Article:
The “Money Talks” hosts address listeners’ questions on TASER International and how Stamps.com and Pitney Bowes are faring considering their businesses are dependent on the U.S. Postal Service.
This week on “Money Talks,” Senior Associate Ben Crowe, CFP®, CFA, C.P.A., joins Matt Hames, CTFA, and Troy Harmon, CFA, CVA, to discuss several economic reports that all came in lower for the week, despite an increase in advance estimate of GDP for the third quarter. The hosts review new home sales, the Conference Board Consumer Confidence Index and mortgage applications. They also summarize how earnings have been by sector. The hosts also explore a case study of a sole proprietor who has been using an independent contractor but is considering hiring the contractor as an employee. The experts also answer listeners’ questions on Tyson Foods, U-Haul’s parent company AMERCO, charitable business donations and how to invest $50,000 into individual stocks.
Our experts focus on a case study of a small business on the brink of hiring its first employee, rather than continue the current independent contractor relationship.
Stocks dipped Monday as investors looked ahead to a big week of quarterly reports and the Federal Open Market Committee meeting. The dip continued Tuesday as energy stocks weighed on the market because of a dip in crude oil. Healthcare stocks in the S&P 500 rose the most on Tuesday, up 1.7%. Treasury prices rose as well, pushing the 10-year note’s yield down to 2.03%. When the Federal Reserve decided to keep interest rates on hold and toned down its concerns about global financial markets, investors reacted kindly, pushing the markets higher for the day. Crude Oil also moved higher, bolstering Energy stocks. Trading ended slightly in the red zone on Thursday, as the Commerce Department showed real GDP increased 1.5% in the third quarter, which was well shy of the 3.9% advance during the second quarter. Indices traded into red territory on Friday. Stocks may have dipped for the day, but the markets ended the month well in the green.
Our analyst reviews listeners’ holdings in Tyson Foods, and U-Haul’s parent company AMERCO. Our tax expert also advises on charitable business deductions for the self-employed.
This week on “Money Talks,” Troy Harmon, CFA, CVA, is joined by firm Principal, Jennifer Thomas, CFP®, and Senior Associate, K.C. Smith, CFP®, to discuss the week’s economic news, including housing starts, mortgage applications and existing home sales. They also discuss the downward swing in the Healthcare sector and earnings from Coca-Cola, Equifax and The hosts also explore a case study of a couple merging two families, and the financial considerations when both spouses have children from a previous marriage. The experts also answer listener questions on Social Security benefit estimates, leaving a company and taking your 401(k), and stock questions on Costco Wholesale Corp., Baker Hughes, Inc., Occidental Petroleum Corp. and Chevron Corp.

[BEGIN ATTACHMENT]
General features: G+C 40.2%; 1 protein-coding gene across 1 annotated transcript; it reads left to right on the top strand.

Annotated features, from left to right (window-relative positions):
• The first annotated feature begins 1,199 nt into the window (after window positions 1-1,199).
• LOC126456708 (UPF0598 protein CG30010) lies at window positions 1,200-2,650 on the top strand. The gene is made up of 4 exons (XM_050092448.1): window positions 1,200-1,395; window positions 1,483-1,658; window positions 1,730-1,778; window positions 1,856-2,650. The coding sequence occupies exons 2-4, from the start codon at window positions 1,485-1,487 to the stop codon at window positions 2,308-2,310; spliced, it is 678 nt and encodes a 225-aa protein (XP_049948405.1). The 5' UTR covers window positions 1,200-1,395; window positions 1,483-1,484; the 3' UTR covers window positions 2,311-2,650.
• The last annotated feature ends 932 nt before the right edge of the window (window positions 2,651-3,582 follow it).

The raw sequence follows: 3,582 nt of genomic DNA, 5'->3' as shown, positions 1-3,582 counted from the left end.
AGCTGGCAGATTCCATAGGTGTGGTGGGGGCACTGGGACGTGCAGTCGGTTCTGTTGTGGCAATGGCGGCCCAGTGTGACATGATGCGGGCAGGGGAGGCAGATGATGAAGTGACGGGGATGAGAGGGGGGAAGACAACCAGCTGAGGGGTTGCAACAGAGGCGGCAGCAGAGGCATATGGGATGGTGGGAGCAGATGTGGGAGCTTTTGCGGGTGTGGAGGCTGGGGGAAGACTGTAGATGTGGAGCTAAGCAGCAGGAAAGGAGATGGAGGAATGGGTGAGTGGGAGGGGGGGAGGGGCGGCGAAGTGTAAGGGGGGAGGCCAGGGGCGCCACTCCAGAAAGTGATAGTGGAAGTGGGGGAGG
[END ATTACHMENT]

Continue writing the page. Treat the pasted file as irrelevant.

Our experts focus on a case study about the financial complexities that come with a second marriage, especially when children from a previous marriage are involved.
U.S. stocks edged higher on Monday despite a drop in crude oil that weighed heavily on Energy stocks. Technology stocks led the rally to ultimately push the start of the week into positive territory. Healthcare stocks and a series of lackluster earnings dragged down the markets on Tuesday, with the pressure from the Healthcare sector continuing on Wednesday because of criticism of drug prices. Technology stocks pushed the markets higher on Thursday with better-than-expected earnings. Existing-home sales rose in September, with total sales up 4.7% from August and 8.8% from September 2014. Impressive earnings from big-name Technology stocks pushed the S&P 500 back into positive territory for the year.
Our experts answer listeners’ questions on three stocks in the Energy sector: Oil equipment and technology supplier Baker Hughes, Inc.; oil and gas exploration company Occidental Petroleum Corp., and explorer and refiner Chevron Corp.